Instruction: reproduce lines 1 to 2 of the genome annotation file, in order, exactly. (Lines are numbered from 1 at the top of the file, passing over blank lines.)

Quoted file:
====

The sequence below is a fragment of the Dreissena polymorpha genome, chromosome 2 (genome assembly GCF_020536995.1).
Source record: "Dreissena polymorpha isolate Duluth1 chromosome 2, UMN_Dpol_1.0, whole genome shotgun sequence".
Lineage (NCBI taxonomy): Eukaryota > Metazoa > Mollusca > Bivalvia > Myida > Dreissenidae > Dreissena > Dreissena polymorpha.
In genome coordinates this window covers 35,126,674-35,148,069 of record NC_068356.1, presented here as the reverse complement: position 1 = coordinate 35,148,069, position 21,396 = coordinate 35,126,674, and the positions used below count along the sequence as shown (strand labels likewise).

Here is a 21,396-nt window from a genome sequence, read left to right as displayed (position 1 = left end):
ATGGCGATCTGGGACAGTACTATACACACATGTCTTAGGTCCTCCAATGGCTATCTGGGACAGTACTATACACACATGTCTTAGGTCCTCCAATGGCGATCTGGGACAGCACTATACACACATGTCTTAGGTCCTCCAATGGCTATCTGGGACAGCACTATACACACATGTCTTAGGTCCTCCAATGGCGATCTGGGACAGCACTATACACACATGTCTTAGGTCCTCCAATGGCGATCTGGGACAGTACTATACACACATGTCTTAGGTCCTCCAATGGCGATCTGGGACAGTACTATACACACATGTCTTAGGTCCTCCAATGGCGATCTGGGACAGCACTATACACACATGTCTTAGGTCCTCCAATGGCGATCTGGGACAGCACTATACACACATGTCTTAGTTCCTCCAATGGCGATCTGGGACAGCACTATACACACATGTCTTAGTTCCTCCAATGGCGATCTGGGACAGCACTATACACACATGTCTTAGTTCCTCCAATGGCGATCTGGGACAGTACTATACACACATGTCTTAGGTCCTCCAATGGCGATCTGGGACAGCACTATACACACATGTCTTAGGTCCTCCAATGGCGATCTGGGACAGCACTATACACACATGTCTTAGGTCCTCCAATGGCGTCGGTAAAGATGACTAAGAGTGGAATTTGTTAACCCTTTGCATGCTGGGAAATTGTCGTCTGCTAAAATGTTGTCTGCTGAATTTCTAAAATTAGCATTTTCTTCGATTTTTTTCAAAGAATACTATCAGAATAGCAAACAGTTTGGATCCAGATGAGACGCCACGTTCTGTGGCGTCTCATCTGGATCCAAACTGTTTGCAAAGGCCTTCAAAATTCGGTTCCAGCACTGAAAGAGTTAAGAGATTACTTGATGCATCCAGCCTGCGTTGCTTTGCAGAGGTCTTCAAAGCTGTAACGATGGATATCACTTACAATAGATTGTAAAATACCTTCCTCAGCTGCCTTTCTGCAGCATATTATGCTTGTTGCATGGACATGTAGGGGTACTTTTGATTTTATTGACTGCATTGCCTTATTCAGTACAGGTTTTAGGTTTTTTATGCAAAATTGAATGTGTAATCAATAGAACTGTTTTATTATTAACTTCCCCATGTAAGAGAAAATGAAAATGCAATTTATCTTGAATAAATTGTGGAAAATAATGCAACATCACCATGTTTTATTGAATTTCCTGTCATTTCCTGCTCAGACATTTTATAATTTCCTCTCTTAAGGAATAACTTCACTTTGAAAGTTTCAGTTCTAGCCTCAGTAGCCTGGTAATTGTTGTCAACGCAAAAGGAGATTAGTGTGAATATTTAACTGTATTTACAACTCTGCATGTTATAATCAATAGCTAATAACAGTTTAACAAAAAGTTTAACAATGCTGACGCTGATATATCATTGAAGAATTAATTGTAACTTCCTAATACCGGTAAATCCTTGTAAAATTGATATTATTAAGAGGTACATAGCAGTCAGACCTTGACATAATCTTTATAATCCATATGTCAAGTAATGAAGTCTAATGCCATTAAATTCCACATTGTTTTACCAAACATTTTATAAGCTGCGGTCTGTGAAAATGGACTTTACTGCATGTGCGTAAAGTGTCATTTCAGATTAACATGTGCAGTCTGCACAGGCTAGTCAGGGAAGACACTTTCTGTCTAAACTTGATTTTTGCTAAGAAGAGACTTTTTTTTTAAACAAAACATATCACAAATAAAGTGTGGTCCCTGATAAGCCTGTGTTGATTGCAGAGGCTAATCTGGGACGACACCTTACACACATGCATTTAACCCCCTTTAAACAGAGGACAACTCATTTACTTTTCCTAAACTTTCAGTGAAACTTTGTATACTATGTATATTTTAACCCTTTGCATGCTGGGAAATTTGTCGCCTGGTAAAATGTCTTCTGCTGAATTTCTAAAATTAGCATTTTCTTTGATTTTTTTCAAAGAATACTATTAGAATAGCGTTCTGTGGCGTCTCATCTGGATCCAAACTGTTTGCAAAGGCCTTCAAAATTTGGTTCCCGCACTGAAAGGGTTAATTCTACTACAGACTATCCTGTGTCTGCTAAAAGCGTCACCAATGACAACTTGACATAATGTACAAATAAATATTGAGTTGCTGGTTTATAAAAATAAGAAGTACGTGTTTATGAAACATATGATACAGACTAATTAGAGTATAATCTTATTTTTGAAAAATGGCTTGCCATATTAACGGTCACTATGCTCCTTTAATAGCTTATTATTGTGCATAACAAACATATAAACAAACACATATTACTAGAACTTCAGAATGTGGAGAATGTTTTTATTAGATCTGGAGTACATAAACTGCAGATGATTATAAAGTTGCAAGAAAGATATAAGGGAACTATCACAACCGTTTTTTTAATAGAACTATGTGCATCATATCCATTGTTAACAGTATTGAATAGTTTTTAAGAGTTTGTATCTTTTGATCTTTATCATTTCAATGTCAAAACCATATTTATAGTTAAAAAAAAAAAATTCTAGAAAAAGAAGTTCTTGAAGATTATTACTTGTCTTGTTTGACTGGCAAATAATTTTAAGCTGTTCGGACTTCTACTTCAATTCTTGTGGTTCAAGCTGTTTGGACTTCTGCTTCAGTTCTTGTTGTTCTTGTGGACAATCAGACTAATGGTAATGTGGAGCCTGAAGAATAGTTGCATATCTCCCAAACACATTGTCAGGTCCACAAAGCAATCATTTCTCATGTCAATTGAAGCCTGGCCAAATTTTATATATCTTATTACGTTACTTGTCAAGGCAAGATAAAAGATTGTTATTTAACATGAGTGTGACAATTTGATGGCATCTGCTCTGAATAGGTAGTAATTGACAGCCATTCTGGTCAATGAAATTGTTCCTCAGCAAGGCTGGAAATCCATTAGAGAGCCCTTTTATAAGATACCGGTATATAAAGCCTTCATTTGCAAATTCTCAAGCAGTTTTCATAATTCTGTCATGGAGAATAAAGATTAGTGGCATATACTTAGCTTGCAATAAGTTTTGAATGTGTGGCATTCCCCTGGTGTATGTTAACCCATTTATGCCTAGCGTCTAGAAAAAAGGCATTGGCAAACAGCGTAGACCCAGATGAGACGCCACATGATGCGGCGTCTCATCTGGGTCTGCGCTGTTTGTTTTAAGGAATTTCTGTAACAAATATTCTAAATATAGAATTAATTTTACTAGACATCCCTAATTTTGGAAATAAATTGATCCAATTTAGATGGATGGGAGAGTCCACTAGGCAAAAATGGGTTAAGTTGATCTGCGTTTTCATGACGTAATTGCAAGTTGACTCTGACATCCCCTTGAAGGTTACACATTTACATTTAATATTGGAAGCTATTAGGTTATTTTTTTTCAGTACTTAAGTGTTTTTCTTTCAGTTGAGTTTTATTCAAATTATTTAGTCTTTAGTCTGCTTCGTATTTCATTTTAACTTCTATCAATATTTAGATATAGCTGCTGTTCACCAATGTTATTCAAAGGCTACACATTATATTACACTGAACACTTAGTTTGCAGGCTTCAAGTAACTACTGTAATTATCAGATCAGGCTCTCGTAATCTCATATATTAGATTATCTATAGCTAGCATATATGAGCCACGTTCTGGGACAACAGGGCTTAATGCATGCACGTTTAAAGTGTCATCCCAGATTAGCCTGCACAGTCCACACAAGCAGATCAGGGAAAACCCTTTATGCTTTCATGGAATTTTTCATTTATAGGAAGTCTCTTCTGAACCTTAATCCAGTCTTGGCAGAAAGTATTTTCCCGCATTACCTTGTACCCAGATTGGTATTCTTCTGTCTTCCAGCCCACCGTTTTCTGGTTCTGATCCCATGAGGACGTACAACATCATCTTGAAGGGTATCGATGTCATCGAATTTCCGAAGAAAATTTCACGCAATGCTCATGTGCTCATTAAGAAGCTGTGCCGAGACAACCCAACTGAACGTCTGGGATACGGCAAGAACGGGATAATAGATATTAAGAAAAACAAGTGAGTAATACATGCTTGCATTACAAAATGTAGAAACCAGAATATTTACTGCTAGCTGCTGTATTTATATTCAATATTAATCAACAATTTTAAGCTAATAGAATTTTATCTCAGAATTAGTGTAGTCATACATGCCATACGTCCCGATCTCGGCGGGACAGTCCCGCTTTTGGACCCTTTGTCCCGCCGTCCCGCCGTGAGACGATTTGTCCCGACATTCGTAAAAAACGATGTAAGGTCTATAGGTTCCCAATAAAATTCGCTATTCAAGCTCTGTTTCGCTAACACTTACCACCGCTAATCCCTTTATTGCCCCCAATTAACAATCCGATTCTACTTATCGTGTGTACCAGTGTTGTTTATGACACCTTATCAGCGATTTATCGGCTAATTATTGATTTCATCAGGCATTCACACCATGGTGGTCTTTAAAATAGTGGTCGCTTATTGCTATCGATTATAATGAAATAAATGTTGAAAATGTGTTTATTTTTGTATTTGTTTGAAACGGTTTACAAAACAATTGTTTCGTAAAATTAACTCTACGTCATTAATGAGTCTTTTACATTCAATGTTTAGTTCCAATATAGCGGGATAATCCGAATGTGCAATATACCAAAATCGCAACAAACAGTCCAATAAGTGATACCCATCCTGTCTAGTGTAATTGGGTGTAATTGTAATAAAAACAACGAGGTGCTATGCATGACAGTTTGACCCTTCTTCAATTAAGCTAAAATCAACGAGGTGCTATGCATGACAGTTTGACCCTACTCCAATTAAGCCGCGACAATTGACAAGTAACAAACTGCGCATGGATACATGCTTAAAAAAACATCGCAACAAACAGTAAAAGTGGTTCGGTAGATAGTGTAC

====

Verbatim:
The sequence below is a fragment of the Dreissena polymorpha genome, chromosome 2 (genome assembly GCF_020536995.1).
Source record: "Dreissena polymorpha isolate Duluth1 chromosome 2, UMN_Dpol_1.0, whole genome shotgun sequence".